The Boys of'67 follows a single infantry company in a single year of the Vietnam War . It ia a story of men who routinely put their lives into each others' hands. It is a story of fear and heroism; of  waste, confusion, boredom—and their impact on those who return home.  Wiest's empathy and perception make the book as emotionally compelling as it is intellectually  penetrating, impossible to read with a detached mind or dry eyes.”
—Dennis Showalter, author of Hitler’s Panzers
 
“This is a story of men at war in the tradition of A Band of Brothers. It is a remarkable book written by a master storyteller and meticulous historian. I cannot recommend it strongly enough, particularly for fellow Vietnam veterans and their families, military historians, and anyone interested in what American soldiers went through in the Vietnam War.”
—James H. Willbanks, PhD, is a Vietnam veteran and author of Abandoning Vietnam and The Battle of An Loc

"This book is a superb story of a U.S. Army company in combat. As with Marine Lt. Phil Caputo's memoir, A Rumor of War, The Boys of '67 is simply a story about war, the things men do in war and the things war does to them. The saga of the American soldier remains an important story that deserves to be told. Readers are in Wiest's dept for making Charlie Company's story accessible to the American Public."
—COL Cole C. Kingseed, Army Magazine

"...
Wiest concentrates on the human side of the conflict ... [he] spent three years interviewing sixty-one officers and men of Charlie Company, 4th Battalion, 47th Infantry. He tells their stories well and emphatically..."
—Marc Leepson, Vietnam Veterans of America (September/October 2012)

"This is a compelling and intimate look at one unit's wartime experience, filled with loss, excitement, humor, and pain that readers of wartime memoirs will especially want to share."
Library Journal (October 15, 2012)

"This intimate, hardback book is illustrated with 25 color and 10 black and white illustrations. Its publication coincides with the 45th anniversary of Charlie Company’s tour of duty in Vietnam. The Boys of ’67 delivers the unvarnished truth about the men’s experiences from the chaos of combat to the challenges they have faced reintegrating into society."
Toy Soldier & Model Figure (January 2013)

"Vietnam has been the subject of countless books: this is one of the best. Exhaustively researched and expertly written, it allows us a glimpse of the intense bonds of comradeship forged by soldiers in the white heat of combat."
—Saul David, BBC History Magazine (January 2013)

"...a powerful Vietnam testimony that's a 'must' for any military collection!"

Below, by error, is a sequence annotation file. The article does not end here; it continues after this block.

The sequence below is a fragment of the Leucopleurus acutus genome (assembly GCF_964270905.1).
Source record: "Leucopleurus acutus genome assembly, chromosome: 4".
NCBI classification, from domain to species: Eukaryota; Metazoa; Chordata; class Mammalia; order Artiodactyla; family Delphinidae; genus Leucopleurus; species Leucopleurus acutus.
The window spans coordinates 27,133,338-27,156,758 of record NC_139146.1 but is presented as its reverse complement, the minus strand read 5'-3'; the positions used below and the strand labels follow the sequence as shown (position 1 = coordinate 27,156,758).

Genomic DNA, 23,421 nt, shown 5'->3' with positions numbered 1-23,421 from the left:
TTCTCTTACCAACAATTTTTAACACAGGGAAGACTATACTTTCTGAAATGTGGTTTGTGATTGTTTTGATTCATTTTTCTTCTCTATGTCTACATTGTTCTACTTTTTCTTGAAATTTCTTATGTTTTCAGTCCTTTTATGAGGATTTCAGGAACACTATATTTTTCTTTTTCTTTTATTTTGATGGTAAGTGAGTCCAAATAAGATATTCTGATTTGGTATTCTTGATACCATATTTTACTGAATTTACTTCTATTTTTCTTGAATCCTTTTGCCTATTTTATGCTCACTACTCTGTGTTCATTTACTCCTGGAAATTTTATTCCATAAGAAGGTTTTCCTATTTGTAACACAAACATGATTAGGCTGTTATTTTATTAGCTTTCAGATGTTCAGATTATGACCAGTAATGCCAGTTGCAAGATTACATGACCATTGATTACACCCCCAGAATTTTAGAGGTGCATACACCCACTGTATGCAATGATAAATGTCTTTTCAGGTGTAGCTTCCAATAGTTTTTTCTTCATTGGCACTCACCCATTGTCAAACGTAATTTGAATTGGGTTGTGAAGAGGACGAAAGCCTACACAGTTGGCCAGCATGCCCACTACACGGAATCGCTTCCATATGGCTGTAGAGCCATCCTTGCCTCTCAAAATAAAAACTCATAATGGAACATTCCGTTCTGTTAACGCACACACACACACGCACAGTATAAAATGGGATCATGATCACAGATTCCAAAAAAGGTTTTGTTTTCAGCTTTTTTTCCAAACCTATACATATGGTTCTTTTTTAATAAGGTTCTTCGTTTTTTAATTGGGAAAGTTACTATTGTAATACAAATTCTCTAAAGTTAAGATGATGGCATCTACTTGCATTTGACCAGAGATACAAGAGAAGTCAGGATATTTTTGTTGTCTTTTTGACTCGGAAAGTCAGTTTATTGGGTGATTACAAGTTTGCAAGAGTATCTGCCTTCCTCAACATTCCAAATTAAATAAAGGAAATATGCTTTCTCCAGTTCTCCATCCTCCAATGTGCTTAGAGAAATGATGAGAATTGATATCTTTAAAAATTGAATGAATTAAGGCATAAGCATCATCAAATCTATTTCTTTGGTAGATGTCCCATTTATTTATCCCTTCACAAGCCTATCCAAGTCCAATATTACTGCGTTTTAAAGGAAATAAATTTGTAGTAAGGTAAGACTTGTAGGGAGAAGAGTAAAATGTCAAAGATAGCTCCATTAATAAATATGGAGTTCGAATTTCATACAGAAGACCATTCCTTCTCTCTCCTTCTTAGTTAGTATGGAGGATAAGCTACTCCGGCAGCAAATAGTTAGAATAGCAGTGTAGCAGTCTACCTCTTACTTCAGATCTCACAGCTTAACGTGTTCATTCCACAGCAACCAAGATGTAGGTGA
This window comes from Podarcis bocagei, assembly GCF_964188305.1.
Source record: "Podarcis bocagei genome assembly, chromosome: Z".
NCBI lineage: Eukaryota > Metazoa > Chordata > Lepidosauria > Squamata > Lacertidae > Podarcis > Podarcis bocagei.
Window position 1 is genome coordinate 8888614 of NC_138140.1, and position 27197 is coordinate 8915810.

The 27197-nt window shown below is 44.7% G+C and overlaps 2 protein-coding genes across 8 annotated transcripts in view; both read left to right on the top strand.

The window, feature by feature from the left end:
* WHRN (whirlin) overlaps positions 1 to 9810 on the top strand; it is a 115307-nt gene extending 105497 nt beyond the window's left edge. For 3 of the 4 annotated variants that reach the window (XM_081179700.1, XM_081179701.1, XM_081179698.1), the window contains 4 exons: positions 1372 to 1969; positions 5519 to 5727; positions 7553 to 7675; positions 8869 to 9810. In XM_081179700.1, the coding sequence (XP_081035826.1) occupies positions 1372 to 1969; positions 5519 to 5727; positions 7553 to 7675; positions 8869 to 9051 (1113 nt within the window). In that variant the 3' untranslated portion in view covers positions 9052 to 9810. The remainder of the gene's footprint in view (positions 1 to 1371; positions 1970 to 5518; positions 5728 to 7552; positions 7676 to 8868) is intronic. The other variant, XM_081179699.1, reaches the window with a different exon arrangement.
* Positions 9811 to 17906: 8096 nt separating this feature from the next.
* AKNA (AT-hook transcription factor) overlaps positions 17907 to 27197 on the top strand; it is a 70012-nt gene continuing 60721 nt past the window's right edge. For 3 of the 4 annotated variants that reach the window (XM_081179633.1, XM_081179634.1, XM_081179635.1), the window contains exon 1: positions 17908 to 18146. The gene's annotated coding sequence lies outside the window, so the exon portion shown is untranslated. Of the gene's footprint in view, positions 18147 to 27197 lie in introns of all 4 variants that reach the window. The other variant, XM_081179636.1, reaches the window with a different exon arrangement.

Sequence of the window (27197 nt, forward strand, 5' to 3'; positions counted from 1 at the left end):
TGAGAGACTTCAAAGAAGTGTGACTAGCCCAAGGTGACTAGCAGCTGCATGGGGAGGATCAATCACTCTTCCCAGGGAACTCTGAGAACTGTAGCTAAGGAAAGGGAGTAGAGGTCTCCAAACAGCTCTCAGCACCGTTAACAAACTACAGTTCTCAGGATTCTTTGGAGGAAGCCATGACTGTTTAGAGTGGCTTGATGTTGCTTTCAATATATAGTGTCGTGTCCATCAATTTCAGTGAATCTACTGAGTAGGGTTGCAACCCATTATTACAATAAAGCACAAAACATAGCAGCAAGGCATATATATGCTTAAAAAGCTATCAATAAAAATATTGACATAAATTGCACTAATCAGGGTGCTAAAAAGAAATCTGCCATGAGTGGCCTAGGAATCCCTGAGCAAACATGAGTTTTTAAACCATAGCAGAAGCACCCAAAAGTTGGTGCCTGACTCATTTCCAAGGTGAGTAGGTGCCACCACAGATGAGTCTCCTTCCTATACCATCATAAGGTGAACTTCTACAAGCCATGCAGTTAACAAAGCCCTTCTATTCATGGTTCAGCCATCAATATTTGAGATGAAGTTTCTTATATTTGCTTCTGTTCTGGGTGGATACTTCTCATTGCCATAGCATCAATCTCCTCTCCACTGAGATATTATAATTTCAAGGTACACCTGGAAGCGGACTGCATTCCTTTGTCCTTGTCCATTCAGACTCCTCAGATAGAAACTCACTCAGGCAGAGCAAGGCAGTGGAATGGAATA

- James A. Cox, The Midwest Book Review

"Wiest’s use of personal interviews and letters home put a personal touch on the book. I felt a growing sense of attachment to the men of Charlie Company as the book progressed, felt a sense of their heartache when their brothers died, and I sympathized for many of them who struggled with PTSD following the war. Wiest addresses the ugliness and humanity of war, but also the loving bonds that are created between men who experience war together and the indelible marks it leaves on their minds." 
—Abigail Pfeiffer, Armchair General

“In the final analysis, this book is a superb story of a US Army company in combat... The Boys of ‘67 is simply a story about war, the things men do in war and the things war does to them. The saga of the American soldier remains an important story that deserves to be told. Readers are in Wiest’s debt for making Charlie Company’s story accessible to the American public.”
—Col. Cole C. Kingseed, USA Ret.

"...this book is a superb story of a US Army company in combat ... The Boys of '67 is simply a story about war, the things men do in war and the things war does to them. The saga of the American soldier remains an imoprtant story that deserves to be told. Readers are in Wiest's debt for making Charlie Company's story accessible to the American public."
ARMY Magazine (May 2013)

"I recommend this book to any person who served, or who knows someone that did serve in Viet Nam, or to anyone who wants to know what it is like to be in a combat zone during a firefight in the Viet Nam war. This book is not for the feint of heart, as it contains some rather graphic descriptions of wounds and casualties, and is heart-wrenching in its story that will affect the young and the old."
- Richard Mataka, www.mataka.org (June 2013)

Library Journal
Wiest (history, Univ. of Southern Mississippi) tells the story of the 9th Infantry Division's Charlie Company, an all-draftee unit made up of soldiers from all over the country. The members of the unit all entered the service at the same time, trained together, and went to Vietnam together. After a chance encounter with one veteran of Charlie Company, Wiest interviewed more than 60 others, as well as family members of some who did not make it home, to discover not only the story of this unit in the Vietnam War, but to reveal the individuals and families involved. The author supplements these oral histories with archival research, though he does not provide source notes. VERDICT This is a compelling and intimate look at one unit's wartime experience, filled with loss, excitement, humor, and pain that readers of wartime memoirs will especially want to share.—MM